Fidel “Fidelito” Castro Díaz-Balart, the eldest son of former Cuban President Fidel Castro, took his own life on Thursday, the island’s state-run media reported.
He was 68 years old and had suffered from depression in recent months, according to the government website Cubadebate.
Tall and bearded like his father, Fidel Castro Diaz-Balart was the only child of the Cuban revolutionary leader and his first wife, Mirta Diaz-Balart.
The couple divorced before Castro took power in Cuba. Diaz-Balart’s relatives went into exile, becoming prominent figures in Miami’s anti-Castro exile community.
His cousin Mario Díaz-Balart is a Republican congressman in Florida and a staunch critic of the Cuban government.
His mother sent Fidelito to visit his father shortly after Castro took over the island. But Castro never returned the boy, leading his Miami relatives to say he had been kidnapped by Castro.
A young Fidelito appeared alongside his father in Havana in a TV interview with CBS newsman Edward R. Murrow, speaking fluent English and showing off a new puppy.
Fidelito later studied in the Soviet Union and married a Russian woman, according to his official biography. He led Cuba’s nuclear power program until a falling out with his father led to his dismissal.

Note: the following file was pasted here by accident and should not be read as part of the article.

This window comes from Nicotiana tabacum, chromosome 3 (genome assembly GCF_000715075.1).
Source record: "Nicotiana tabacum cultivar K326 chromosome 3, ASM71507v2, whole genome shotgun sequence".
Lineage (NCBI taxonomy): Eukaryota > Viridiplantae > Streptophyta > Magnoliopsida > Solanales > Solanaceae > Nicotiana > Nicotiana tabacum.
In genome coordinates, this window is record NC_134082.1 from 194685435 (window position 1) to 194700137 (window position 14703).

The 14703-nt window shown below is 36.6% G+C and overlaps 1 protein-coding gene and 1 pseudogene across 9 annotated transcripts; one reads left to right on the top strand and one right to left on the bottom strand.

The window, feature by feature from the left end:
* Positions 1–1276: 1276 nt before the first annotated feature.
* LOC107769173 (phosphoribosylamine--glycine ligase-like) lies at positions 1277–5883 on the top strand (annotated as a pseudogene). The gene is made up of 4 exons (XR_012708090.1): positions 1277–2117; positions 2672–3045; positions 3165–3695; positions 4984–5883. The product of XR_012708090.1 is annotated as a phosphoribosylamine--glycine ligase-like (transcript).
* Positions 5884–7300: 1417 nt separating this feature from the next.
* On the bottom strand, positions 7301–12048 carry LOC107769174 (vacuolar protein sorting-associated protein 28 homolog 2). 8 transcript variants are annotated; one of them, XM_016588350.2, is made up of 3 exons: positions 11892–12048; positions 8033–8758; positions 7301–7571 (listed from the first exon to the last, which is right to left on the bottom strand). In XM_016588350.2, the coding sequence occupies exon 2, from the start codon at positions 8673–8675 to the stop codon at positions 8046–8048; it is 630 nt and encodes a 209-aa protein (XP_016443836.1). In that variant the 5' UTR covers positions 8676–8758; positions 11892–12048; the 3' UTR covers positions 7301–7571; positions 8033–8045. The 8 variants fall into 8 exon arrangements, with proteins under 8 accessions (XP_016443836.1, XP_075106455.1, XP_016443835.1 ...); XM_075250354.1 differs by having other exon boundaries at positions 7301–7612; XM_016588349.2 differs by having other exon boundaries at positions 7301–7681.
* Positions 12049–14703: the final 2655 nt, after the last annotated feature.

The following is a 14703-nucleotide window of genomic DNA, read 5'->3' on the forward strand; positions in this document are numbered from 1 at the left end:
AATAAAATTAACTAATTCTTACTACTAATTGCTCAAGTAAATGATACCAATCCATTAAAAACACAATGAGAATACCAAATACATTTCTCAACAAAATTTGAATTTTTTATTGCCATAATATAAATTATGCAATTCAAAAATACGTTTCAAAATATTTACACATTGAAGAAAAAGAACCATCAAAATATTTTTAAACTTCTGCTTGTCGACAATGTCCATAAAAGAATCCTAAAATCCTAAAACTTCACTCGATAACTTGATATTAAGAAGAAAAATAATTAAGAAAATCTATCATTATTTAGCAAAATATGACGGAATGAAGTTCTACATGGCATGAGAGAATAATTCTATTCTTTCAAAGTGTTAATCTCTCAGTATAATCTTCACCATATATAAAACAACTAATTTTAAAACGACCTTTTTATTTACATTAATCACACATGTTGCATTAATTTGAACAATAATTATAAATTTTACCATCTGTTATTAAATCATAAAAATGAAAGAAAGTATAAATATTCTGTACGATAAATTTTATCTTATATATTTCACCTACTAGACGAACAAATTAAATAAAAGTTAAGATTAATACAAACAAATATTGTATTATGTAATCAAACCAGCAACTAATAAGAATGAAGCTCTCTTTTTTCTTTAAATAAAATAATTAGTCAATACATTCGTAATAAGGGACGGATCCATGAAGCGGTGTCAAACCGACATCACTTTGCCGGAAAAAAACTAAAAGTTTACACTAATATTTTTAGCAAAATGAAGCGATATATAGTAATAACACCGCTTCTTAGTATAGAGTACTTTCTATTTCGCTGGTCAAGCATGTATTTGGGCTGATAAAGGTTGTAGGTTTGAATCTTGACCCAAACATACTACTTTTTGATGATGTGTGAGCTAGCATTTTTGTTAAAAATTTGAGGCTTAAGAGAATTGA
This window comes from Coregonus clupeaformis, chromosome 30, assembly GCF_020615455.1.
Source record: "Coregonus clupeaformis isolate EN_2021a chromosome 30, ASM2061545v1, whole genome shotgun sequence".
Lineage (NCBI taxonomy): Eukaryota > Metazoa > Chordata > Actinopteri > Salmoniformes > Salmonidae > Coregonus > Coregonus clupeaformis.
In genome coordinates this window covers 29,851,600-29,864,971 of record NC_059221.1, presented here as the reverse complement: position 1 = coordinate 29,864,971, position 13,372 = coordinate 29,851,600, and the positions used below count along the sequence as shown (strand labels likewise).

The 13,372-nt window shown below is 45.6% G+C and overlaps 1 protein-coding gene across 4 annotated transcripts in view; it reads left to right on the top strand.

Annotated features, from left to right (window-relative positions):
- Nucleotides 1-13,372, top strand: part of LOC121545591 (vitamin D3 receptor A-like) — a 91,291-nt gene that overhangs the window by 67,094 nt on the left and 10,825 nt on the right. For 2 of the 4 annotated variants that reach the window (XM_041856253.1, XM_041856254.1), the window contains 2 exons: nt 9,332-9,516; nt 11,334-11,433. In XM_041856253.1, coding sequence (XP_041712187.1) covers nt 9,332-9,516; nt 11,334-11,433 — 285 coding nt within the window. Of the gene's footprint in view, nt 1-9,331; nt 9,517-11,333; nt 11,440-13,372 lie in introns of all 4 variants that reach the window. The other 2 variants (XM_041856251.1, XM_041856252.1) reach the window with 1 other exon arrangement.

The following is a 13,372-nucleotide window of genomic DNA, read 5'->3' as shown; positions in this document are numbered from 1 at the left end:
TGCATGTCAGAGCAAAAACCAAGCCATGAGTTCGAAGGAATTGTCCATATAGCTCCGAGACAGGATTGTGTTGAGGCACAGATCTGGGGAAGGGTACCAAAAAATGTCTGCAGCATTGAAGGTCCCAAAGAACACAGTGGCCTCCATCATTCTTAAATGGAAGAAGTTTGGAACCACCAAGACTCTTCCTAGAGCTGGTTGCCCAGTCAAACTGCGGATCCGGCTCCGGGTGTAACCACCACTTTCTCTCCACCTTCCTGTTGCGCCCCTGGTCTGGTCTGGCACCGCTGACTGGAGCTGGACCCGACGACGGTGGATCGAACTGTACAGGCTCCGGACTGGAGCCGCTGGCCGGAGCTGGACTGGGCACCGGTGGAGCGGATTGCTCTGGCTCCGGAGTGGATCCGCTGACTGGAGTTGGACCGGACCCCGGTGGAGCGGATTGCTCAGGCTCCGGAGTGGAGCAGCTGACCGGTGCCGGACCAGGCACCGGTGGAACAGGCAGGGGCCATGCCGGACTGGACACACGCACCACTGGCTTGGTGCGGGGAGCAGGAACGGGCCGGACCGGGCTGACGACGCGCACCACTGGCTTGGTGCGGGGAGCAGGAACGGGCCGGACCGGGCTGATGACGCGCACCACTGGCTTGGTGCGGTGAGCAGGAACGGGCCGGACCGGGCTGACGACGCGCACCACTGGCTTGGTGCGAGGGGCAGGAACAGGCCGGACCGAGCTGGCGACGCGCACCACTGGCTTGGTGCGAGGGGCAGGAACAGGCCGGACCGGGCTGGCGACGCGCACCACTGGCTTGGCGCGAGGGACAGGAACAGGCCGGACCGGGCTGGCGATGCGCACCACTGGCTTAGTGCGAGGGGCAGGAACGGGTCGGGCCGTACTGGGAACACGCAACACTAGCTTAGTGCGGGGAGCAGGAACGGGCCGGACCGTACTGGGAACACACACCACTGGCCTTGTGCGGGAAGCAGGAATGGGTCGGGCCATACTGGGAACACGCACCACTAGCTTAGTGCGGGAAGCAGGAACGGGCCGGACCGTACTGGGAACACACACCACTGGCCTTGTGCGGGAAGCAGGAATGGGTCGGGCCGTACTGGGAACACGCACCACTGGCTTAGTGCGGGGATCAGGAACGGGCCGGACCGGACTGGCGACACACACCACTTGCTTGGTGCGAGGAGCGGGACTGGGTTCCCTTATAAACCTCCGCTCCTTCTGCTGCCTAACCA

After his uncle Raul Castro took over as president of Cuba in 2008, Fidelito was named as his scientific adviser and he began to make public appearances again.
In 2015, Fidelito was photographed at a lavish cigar party in Havana alongside model Naomi Campbell and socialite Paris Hilton.
His father Fidel was Mugabe’s best friend. The relationship began before Zimbabwe won their independence (in April 1980). Cuba was supportive of the entire African continent’s courageous battle against settler colonialism. The Cuban government was very inspired by the Patriotic Front between Mugabe’s Zanu and Zapu, which cemented their monumental victory against the Rhodesian Prime Minister (Ian Smith) and his regime. The timing to unite their efforts was a clear illustration of Zimbabwe’s commitment to rid themselves of the shackles of British and Rhodesian colonialism.